Additionally, reliance on plastics is worsening the global climate crisis. Over 99% of plastics are sourced from fossil fuels. The most common source of plastic resin in the United States is natural gas. This means that the more plastic society uses, the longer the fossil fuel industry is kept running. While climate science is telling us to reduce greenhouse gas emissions, the natural gas industry is planning to expand production of polyethylene (a building block for plastic) by 75% in the next few years.
Thankfully, New York has taken some steps in the right direction by banning plastic bags and foamed polystyrene, but the work cannot stop there. To address the plastics crisis, New York should:
  • Ban rigid polystyrene containers and packaging.
  • Adopt “upon request” policies for plastic straws, utensils, and stirrers.
  • Require packaging producers to bear responsibility for recycling and disposal of post-consumer products.
  • Transition the market towards more reusable items.
  • Update and expand the state’s highly successful container deposit redemption program. Modernize the Bottle Bill!
*Check out our New Yorkers Guide to Fight Plastic Pollution.
NY State can help overcome voter suppression of college students  (WAMC, January 27, 2022)
The NY Legislature takes up Governor Hochul's Budget  (WAMC, January 24, 2022)
Sheldon Silver, former Assembly speaker, dies at 77  (Newsday, January 24, 2022)
State assemblyman proposes raising bottle deposit to 10 cents  (Niagara Gazette, January 22, 2022)
Breaking down the 2023 state budget proposal  (My Twin Tiers, January 21, 2022)
Mayor Adams Must Do More to Speed Up Buses, Advocates Say  (Streetsblog, January 21, 2022)
Hochul Amassed a Campaign Fortune. Here’s Who it Came From.  (The New York Times, January 20, 2022)
New York good-government advocates want moratorium on cryptomining  (Spectrum News, January 20, 2022)
NY weighs dime deposit  (Allotsego.com, January 20, 2022)
Democrats Likely to Take Control of New York Redistricting, Gain Congressional Seats  (The Wall Street Journal, January 17, 2022)
New York's bottle return law would expand under new bill  (Spectrum News, January 17, 2022)
Cahill introduces legislation to modernize bottle bill  (Niagara Frontier Publications, January 17, 2022)
Legislation introduces revised bottle bill to include ten-cent returns  (ABC News 10, January 15, 2022)
Progressive, watchdog groups urge oversight in economic development  (Spectrum News, January 14, 2022)
Redemption centers, environmental groups urge bottle bill expansion, deposit increase to ten cents  (Fingerlakes1.com, January 14, 2022)
Hochul urged to expand bottle deposit law in New York  (Spectrum News, January 13, 2022)
New York’s higher education system gets renewed attention from Hochul  (Spectrum News, January 11, 2022)
Senate Advances Pro-Voter Election Reforms  (EIM Newswire, January 11, 2022)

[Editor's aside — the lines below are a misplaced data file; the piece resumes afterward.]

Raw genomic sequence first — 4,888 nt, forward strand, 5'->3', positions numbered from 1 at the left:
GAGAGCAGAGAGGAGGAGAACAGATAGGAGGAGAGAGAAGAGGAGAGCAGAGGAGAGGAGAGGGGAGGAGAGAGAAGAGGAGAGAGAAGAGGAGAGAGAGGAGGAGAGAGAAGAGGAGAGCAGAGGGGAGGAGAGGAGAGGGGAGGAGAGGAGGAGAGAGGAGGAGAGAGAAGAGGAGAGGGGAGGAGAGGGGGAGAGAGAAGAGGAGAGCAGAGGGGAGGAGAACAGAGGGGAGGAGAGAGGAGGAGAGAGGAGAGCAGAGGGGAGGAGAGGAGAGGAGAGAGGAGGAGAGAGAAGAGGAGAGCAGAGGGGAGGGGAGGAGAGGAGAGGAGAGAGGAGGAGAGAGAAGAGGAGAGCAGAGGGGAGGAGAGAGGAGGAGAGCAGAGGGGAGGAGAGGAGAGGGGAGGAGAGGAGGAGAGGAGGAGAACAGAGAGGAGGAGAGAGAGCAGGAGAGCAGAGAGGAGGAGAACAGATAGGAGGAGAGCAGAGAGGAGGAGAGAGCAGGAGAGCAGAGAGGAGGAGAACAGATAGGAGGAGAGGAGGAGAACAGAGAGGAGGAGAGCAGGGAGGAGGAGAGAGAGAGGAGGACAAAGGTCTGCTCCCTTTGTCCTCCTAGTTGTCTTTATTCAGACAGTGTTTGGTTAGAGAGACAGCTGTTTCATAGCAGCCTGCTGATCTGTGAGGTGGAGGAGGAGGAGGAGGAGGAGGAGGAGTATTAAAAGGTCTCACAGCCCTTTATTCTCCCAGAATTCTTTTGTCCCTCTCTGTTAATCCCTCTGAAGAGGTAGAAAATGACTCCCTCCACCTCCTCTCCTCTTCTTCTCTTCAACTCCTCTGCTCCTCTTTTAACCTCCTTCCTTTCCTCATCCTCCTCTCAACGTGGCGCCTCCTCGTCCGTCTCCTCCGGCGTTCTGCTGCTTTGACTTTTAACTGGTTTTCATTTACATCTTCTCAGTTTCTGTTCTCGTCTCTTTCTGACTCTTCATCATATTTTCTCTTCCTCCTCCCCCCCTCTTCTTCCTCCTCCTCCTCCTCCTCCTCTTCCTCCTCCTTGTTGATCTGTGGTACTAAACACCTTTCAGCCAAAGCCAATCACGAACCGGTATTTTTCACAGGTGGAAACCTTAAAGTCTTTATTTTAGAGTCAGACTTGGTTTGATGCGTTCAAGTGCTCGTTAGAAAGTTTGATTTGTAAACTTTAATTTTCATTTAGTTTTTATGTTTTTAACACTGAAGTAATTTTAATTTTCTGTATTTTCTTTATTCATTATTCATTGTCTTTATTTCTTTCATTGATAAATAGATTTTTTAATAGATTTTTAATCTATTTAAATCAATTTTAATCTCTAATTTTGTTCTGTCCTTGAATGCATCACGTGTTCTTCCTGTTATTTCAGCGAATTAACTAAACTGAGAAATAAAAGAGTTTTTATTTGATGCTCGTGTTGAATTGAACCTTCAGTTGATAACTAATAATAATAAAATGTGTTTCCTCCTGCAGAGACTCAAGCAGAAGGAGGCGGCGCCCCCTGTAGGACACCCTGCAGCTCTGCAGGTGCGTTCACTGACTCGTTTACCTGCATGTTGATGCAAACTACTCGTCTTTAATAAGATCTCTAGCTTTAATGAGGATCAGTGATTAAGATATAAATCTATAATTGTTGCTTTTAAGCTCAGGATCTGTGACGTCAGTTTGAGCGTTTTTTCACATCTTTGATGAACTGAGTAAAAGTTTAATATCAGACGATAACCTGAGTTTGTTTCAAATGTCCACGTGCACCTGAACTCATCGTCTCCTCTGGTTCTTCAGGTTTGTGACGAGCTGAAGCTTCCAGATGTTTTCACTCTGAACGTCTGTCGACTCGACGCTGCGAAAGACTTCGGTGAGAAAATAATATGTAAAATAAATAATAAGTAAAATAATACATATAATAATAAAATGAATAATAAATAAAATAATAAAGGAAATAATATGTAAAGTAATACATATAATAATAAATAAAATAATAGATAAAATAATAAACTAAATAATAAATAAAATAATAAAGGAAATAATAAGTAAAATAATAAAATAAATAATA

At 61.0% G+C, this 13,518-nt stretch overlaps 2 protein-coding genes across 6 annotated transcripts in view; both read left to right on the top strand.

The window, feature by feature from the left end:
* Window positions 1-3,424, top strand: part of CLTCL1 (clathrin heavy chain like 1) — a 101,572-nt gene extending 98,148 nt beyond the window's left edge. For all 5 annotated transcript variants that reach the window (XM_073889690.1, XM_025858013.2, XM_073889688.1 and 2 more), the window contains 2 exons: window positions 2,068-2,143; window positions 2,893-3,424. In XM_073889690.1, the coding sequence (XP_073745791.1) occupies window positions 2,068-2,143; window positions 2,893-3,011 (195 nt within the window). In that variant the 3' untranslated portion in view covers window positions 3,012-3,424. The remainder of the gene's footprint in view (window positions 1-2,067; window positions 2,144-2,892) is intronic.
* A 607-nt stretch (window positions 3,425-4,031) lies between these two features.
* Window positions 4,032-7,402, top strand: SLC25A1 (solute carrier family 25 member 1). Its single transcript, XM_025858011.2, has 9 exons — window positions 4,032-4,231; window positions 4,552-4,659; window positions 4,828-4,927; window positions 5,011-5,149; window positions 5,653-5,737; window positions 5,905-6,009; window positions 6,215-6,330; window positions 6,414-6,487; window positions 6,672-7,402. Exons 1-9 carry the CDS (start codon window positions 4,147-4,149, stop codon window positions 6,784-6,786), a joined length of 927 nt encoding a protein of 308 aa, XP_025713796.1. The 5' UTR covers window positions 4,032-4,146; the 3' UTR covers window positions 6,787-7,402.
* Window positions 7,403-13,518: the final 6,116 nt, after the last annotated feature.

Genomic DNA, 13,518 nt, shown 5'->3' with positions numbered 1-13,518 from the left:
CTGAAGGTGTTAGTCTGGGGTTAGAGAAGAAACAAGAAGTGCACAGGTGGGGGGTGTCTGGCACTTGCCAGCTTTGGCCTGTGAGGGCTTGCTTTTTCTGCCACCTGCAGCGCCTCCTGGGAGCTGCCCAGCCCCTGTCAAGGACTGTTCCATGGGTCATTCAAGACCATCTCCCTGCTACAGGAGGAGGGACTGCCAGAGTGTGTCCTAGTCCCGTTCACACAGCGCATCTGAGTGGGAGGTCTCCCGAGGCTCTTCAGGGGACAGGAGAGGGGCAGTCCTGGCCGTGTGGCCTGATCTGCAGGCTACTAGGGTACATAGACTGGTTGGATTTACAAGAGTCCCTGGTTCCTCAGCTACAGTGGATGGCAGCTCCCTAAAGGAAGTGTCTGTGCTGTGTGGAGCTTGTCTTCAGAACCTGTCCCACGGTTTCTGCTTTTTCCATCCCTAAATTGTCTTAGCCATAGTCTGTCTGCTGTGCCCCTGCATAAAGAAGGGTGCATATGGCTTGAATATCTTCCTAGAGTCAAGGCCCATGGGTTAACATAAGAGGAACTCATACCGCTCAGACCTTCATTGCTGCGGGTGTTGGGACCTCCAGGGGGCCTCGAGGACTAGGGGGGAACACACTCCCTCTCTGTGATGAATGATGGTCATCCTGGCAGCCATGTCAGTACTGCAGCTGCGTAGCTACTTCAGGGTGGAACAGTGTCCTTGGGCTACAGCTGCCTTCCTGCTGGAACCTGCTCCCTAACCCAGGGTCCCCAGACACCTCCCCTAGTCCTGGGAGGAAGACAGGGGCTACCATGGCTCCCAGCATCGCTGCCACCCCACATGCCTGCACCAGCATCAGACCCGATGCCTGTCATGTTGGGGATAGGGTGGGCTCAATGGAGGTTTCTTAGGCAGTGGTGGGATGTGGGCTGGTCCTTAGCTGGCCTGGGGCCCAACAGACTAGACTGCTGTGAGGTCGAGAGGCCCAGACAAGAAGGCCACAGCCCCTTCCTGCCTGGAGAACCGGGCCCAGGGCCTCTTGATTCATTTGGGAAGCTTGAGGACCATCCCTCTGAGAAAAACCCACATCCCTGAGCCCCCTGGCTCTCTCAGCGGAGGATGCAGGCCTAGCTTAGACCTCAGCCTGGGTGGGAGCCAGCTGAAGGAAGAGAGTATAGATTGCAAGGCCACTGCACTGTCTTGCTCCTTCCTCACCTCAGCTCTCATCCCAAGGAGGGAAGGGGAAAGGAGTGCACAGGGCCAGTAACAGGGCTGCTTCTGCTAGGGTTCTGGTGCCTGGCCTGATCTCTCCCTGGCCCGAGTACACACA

Advocates And State Legislators Call On Gov. Hochul To End Fossil Fuels In New Buildings Through Budget  (Harlem World Magazine, January 11, 2022)
An electric idea in Governor Hochul's State of the State  (WAMC, January 10, 2022)
News Archive
NYPIRG Announces New Staff
Reactions to Governor Hochul’s FY 2022 - 2023 Executive Budget
Seventy-five Bottle Redemption Businesses and Distributors Call on Governor Hochul to Expand and Modernize NY's Bottle Deposit Law
Reactions to Governor Hochul's State of the State
Students Petition Gov Hochul for Student Friendly Executive Budget
News Release: Students Petition Gov Hochul for Student Friendly Executive Budget
NYPIRG Applauds, Criticizes, Gov Hochul’s Approvals and Veto Of Environmental Legislation
New Yorkers Call For an End to Fossil Fuel Subsidies
NYPIRG and over 100 groups call on Gov Hochul to modernize NYS's soon-to-be-40 year old bottle bill.
VICTORY! Danskammer and Astoria Power Plant Permits Denied
Straphangers Campaign Petition to Transform Transit
News Release: NYPIRG Applauds NYS DEC Decisions to Deny Danskammer and Astoria Power Plant Permits
"Vote Yes on the Back" Factsheet: 2021 New York State Constitutional Amendment Ballot Questions
NY Congress Members Urge Speaker Pelosi to Make Polluters Pay for Climate Destruction Costs
NYPIRG Statement on Release of Draft Permit Renewal for The Greenidge Bitcoin Mining Facility
Upstate New York Likely to Lose Representation in Congressional Delegation and State Senate If New Maps Reflect Changes in Population
NYPIRG Statement on the August 2021 report released by the United Nations Intergovernmental Panel on Climate Change
Release: Leading Climate & Social Justice Organizations Rally Around Make Polluters Pay Plan
Letter: Leading Climate & Social Justice Organizations Rally Around Make Polluters Pay Plan
NYPIRG Calls for Creation of Public Dashboard to Measure Progress Toward New York’s Climate Goals
Reports & Features Archive